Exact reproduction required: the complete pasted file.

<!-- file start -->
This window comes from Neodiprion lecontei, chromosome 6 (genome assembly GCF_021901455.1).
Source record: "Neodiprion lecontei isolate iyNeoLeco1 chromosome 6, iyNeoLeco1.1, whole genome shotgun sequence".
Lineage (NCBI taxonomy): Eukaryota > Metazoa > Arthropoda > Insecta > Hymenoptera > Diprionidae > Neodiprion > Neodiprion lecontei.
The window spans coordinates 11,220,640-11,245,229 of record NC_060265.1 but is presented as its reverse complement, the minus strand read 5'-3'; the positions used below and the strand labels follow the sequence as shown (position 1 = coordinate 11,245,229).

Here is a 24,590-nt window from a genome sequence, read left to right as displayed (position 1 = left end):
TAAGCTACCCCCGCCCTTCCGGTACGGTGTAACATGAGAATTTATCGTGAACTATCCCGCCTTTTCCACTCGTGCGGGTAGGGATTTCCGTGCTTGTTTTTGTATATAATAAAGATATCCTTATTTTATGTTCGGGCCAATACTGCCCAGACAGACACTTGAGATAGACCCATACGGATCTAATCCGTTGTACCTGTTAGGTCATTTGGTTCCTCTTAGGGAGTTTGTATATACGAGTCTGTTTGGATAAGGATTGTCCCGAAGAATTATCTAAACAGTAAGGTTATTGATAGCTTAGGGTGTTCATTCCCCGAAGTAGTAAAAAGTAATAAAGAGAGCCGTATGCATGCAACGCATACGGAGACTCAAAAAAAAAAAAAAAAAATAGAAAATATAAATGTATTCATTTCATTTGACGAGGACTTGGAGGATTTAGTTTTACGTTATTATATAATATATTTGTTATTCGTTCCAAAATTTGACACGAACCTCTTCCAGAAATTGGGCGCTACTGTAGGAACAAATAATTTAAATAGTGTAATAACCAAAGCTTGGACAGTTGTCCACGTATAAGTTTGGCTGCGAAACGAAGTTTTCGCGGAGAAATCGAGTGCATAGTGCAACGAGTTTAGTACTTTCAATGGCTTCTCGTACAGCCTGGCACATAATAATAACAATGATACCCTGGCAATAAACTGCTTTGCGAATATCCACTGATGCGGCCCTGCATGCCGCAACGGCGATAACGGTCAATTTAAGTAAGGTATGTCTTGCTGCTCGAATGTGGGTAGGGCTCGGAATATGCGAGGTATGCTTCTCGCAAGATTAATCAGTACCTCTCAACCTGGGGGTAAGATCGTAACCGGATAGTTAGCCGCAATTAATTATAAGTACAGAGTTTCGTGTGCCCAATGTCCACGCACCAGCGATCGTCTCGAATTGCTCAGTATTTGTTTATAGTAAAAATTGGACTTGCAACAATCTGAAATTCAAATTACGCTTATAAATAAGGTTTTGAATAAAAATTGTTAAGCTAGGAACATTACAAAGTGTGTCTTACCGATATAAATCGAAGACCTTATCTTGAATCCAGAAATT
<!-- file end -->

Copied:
This window comes from Neodiprion lecontei, chromosome 6 (genome assembly GCF_021901455.1).
Source record: "Neodiprion lecontei isolate iyNeoLeco1 chromosome 6, iyNeoLeco1.1, whole genome shotgun sequence".
Lineage (NCBI taxonomy): Eukaryota > Metazoa > Arthropoda > Insecta > Hymenoptera > Diprionidae > Neodiprion > Neodiprion lecontei.
The window spans coordinates 11,220,640-11,245,229 of record NC_060265.1 but is presented as its reverse complement, the minus strand read 5'-3'; the positions used below and the strand labels follow the sequence as shown (position 1 = coordinate 11,245,229).

Here is a 24,590-nt window from a genome sequence, read left to right as displayed (position 1 = left end):
TAAGCTACCCCCGCCCTTCCGGTACGGTGTAACATGAGAATTTATCGTGAACTATCCCGCCTTTTCCACTCGTGCGGGTAGGGATTTCCGTGCTTGTTTTTGTATATAATAAAGATATCCTTATTTTATGTTCGGGCCAATACTGCCCAGACAGACACTTGAGATAGACCCATACGGATCTAATCCGTTGTACCTGTTAGGTCATTTGGTTCCTCTTAGGGAGTTTGTATATACGAGTCTGTTTGGATAAGGATTGTCCCGAAGAATTATCTAAACAGTAAGGTTATTGATAGCTTAGGGTGTTCATTCCCCGAAGTAGTAAAAAGTAATAAAGAGAGCCGTATGCATGCAACGCATACGGAGACTCAAAAAAAAAAAAAAAAAATAGAAAATATAAATGTATTCATTTCATTTGACGAGGACTTGGAGGATTTAGTTTTACGTTATTATATAATATATTTGTTATTCGTTCCAAAATTTGACACGAACCTCTTCCAGAAATTGGGCGCTACTGTAGGAACAAATAATTTAAATAGTGTAATAACCAAAGCTTGGACAGTTGTCCACGTATAAGTTTGGCTGCGAAACGAAGTTTTCGCGGAGAAATCGAGTGCATAGTGCAACGAGTTTAGTACTTTCAATGGCTTCTCGTACAGCCTGGCACATAATAATAACAATGATACCCTGGCAATAAACTGCTTTGCGAATATCCACTGATGCGGCCCTGCATGCCGCAACGGCGATAACGGTCAATTTAAGTAAGGTATGTCTTGCTGCTCGAATGTGGGTAGGGCTCGGAATATGCGAGGTATGCTTCTCGCAAGATTAATCAGTACCTCTCAACCTGGGGGTAAGATCGTAACCGGATAGTTAGCCGCAATTAATTATAAGTACAGAGTTTCGTGTGCCCAATGTCCACGCACCAGCGATCGTCTCGAATTGCTCAGTATTTGTTTATAGTAAAAATTGGACTTGCAACAATCTGAAATTCAAATTACGCTTATAAATAAGGTTTTGAATAAAAATTGTTAAGCTAGGAACATTACAAAGTGTGTCTTACCGATATAAATCGAAGACCTTATCTTGAATCCAGAAATT